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Bill Lee, Bassist, Composer & Father of Spike Lee, Has Died
Jazz musician Bill Lee, who also composed films directed by his son Spike Lee, has died at his home in Brooklyn at 94-years-old.
Bill Lee, the jazz composer, bassist, and father of iconic director Spike Lee, has died at his home in Brooklyn on Wednesday morning (May 24), per the New York Times. Although Lee’s cause of death was not shared, he was 94-years-old.
Born on July 23, 1928 in Snow Hill, Alabama, William James Edwards Lee began his music career as a double bassist, performing in Chicago and Atlanta, the latter of which he’d attend prestigious historically Black institution Morehouse College. Lee graduated from Morehouse in 1951, marrying college sweetheart Jacqueline (Jackie) Shelton, who graduated from Spelman College in 1954. With Jackie, Lee had four children, Spike, David, Joie and Cinqué. With his second wife, Susan, Lee would have a fourth son, Arnold.
Upon moving to New York City in 1959, Lee often performed in Greenwich Village, reciting poetry between songs. The musician would contribute session work to folk, jazz and soul artists of the time including Harry Belafonte, Duke Ellington and Aretha Franklin. Lee would continue his musicianship through the 1960s, both composing for Max Roach and playing bass on Bob Dylan’s 1965 song “It’s All Over Now, Baby Blue.”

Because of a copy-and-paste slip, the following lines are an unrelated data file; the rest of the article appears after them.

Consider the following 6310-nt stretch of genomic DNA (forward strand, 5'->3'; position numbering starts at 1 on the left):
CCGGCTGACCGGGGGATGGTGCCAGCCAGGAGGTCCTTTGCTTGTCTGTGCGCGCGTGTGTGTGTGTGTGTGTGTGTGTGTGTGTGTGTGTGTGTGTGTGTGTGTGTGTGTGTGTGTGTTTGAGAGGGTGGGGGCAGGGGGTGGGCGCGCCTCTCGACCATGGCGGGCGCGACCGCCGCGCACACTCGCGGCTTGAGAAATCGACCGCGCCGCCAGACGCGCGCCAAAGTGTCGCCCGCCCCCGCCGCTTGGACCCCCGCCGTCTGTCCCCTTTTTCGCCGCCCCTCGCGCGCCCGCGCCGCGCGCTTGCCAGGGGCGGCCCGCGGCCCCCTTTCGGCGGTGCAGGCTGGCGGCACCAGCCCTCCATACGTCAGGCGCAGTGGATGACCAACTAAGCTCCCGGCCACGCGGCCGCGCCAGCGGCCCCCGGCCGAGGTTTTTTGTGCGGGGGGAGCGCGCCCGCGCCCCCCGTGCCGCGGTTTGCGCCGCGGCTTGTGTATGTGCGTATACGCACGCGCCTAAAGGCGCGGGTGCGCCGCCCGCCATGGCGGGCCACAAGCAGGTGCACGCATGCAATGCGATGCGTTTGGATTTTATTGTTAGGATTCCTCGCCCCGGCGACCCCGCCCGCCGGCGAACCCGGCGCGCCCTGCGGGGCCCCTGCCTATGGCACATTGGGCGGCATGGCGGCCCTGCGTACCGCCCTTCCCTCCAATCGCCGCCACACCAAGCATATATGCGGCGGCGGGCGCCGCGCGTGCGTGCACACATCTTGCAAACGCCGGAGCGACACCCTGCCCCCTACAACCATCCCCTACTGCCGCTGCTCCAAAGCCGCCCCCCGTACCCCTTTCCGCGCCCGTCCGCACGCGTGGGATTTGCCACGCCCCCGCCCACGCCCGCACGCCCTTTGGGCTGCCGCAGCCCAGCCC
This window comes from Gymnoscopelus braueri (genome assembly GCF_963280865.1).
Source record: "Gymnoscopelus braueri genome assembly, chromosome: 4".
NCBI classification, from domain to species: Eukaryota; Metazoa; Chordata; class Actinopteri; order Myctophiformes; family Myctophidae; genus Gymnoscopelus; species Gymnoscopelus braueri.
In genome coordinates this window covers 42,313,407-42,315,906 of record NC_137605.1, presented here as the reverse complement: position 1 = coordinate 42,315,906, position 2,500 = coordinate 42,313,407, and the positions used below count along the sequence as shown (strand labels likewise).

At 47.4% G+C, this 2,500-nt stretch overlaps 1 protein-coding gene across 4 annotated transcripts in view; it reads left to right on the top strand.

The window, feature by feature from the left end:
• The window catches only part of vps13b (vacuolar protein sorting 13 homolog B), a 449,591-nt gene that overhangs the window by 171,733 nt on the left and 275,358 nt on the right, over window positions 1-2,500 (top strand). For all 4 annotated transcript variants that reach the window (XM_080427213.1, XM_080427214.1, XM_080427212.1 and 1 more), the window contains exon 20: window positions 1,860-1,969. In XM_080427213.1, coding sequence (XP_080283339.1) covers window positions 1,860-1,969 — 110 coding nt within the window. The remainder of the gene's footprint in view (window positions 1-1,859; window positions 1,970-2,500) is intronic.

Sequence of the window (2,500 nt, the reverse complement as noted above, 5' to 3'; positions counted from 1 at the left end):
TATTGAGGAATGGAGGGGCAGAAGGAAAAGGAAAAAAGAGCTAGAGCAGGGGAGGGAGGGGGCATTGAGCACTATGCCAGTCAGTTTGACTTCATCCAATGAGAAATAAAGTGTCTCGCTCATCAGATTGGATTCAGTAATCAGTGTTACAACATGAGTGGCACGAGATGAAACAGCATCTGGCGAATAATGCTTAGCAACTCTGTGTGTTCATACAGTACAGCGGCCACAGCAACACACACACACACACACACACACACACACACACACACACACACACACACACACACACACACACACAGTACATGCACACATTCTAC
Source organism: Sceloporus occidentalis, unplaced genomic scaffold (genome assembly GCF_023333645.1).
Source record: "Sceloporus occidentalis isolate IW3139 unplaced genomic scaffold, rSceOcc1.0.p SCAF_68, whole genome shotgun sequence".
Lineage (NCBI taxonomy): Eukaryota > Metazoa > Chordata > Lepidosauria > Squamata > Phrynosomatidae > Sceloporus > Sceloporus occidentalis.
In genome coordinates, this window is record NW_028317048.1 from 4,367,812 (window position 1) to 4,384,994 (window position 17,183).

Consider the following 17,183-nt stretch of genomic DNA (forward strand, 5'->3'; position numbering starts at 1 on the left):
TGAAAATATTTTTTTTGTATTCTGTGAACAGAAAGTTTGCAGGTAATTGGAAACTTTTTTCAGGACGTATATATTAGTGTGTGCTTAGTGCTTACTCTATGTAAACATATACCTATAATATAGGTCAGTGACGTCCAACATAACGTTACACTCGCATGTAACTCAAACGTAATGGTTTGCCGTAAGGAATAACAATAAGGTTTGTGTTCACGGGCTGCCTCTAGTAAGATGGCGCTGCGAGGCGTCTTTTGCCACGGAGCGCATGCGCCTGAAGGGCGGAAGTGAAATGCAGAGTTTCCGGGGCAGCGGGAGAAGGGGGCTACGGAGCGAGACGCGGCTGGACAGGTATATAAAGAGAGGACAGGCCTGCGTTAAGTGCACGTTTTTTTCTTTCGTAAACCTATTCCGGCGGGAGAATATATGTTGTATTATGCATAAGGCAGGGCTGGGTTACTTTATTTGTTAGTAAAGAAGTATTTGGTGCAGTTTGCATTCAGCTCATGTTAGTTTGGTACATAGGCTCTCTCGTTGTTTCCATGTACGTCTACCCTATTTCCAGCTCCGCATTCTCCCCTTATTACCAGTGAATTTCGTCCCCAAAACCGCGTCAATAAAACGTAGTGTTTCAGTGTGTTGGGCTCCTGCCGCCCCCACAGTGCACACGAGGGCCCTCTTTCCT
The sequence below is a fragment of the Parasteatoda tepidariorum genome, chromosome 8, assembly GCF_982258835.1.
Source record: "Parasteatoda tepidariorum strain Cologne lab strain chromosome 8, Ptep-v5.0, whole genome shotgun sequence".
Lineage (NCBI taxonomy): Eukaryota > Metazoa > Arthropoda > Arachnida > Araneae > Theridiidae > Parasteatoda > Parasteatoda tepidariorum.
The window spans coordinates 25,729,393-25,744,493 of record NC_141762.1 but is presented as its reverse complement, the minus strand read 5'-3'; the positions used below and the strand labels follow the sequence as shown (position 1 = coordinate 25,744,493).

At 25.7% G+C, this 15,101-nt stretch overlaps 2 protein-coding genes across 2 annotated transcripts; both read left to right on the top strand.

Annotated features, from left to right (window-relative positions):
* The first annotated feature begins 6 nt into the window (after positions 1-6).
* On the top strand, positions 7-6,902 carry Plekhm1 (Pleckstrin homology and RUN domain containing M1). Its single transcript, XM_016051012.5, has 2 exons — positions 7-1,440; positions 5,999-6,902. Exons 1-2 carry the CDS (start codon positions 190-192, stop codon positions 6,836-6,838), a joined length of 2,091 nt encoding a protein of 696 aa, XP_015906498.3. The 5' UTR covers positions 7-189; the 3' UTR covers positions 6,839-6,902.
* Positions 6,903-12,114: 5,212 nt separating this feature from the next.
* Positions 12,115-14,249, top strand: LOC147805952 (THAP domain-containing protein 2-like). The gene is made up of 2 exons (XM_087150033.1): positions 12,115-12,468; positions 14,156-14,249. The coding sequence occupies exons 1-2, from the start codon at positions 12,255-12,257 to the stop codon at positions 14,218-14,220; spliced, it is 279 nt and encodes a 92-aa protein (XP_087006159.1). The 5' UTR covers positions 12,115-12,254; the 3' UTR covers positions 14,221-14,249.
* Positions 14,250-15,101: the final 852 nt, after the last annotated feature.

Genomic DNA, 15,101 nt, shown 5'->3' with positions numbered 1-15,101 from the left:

Although Lee refused to trade in his upright bass for an electric model at the turn of the jazz fusion era of the 1970s, by the 1980s, he’d had a resurgence as a composer for Spike Lee’s 1986 breakout film She’s Gotta Have It. Lee would go on to compose for four other of his son’s films, 1988’s School Daze, 1989’s Do the Right Thing and Mo’ Betta Blues.
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